Take the 2-minute tour ×
Mathematics Stack Exchange is a question and answer site for people studying math at any level and professionals in related fields. It's 100% free, no registration required.

Let $A$ and $B$ be normed vector spaces and let $S\in \mathscr{K}(A,B)$ be a compact operator.

Question: How does it follow that the image of $S$ is separable?

Thanks for the help.

share|improve this question

2 Answers 2

up vote 3 down vote accepted
  • A countable unions of separable sets is countable.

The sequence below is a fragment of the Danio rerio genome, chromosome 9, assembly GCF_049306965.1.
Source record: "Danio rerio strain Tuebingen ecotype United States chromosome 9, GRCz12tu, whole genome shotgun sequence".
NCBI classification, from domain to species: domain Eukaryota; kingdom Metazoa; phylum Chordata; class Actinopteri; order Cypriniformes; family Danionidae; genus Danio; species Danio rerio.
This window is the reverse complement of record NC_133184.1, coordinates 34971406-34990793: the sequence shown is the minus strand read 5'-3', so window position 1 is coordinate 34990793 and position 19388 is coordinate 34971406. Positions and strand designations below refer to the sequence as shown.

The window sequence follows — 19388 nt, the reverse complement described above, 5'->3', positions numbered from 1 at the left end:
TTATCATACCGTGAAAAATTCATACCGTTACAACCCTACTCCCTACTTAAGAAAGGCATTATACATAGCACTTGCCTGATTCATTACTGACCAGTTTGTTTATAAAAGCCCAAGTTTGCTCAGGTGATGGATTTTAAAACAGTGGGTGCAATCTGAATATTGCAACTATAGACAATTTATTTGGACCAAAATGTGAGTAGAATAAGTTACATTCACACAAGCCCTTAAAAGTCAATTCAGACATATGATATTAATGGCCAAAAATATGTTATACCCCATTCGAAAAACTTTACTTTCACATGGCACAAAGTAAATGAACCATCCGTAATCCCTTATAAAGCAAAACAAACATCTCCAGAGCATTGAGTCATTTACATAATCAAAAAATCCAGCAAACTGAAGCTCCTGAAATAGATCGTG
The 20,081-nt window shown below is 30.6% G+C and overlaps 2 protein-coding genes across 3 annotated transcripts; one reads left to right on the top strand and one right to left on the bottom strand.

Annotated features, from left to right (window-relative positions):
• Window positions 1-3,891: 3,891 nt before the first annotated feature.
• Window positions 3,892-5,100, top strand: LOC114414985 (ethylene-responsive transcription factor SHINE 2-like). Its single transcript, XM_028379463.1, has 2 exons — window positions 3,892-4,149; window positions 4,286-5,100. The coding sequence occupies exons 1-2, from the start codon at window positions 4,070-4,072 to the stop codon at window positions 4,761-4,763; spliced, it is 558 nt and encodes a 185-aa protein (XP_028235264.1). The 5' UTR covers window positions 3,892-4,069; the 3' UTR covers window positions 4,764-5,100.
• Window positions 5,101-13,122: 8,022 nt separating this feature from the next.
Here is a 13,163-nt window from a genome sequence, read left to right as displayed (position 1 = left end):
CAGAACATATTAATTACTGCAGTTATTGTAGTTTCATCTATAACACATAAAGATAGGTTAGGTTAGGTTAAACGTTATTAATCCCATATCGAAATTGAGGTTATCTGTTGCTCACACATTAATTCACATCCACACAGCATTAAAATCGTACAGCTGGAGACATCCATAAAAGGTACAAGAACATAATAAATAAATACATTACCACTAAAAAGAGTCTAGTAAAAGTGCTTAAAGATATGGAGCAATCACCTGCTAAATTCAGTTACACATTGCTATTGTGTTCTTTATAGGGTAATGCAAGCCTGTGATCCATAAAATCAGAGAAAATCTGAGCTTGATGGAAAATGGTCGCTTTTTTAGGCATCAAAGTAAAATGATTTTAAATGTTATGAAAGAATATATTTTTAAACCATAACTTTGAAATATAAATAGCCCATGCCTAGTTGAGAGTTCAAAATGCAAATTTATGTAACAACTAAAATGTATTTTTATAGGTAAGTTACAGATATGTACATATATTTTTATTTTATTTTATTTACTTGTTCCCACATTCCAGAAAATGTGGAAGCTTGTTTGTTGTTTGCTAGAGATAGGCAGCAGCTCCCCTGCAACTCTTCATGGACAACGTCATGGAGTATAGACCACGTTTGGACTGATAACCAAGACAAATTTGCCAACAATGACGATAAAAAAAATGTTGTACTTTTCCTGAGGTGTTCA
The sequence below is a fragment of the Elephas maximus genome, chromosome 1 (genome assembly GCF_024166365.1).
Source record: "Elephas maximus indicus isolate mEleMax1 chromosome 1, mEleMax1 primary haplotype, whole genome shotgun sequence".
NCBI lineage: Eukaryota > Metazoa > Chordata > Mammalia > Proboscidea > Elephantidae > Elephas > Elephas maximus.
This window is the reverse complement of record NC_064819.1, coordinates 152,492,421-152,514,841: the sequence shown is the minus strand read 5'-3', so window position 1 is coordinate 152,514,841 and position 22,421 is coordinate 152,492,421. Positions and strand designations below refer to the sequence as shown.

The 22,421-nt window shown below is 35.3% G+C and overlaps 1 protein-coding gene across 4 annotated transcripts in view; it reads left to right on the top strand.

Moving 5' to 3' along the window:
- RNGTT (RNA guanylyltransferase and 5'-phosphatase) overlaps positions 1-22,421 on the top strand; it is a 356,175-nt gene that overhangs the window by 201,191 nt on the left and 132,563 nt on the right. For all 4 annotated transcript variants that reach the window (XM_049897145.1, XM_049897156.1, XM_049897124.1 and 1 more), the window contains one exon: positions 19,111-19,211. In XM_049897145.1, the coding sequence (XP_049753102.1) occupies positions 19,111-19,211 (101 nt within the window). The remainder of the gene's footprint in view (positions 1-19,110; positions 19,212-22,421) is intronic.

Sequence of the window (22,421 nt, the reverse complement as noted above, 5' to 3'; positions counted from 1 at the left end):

• A subset $K$ with compact closure is separable (consider the covers $(B(x,n^{-1}))_{x\in K}$).
  • $A=\bigcup_{j\geqslant 0}B(0,j)$ and $S(A)=\bigcup_{j\geqslant 0}S(B(0,j))$.
share|improve this answer

The space is a countable union of balls centered in zero: $$A = \bigcup_{n\in N}B(0,n).$$

The image of $B(0,n)$ is precompact, therefore, separable. Countable union of separable sets is separable.

share|improve this answer

Your Answer

 
discard

By posting your answer, you agree to the privacy policy and terms of service.

Not the answer you're looking for? Browse other questions tagged or ask your own question.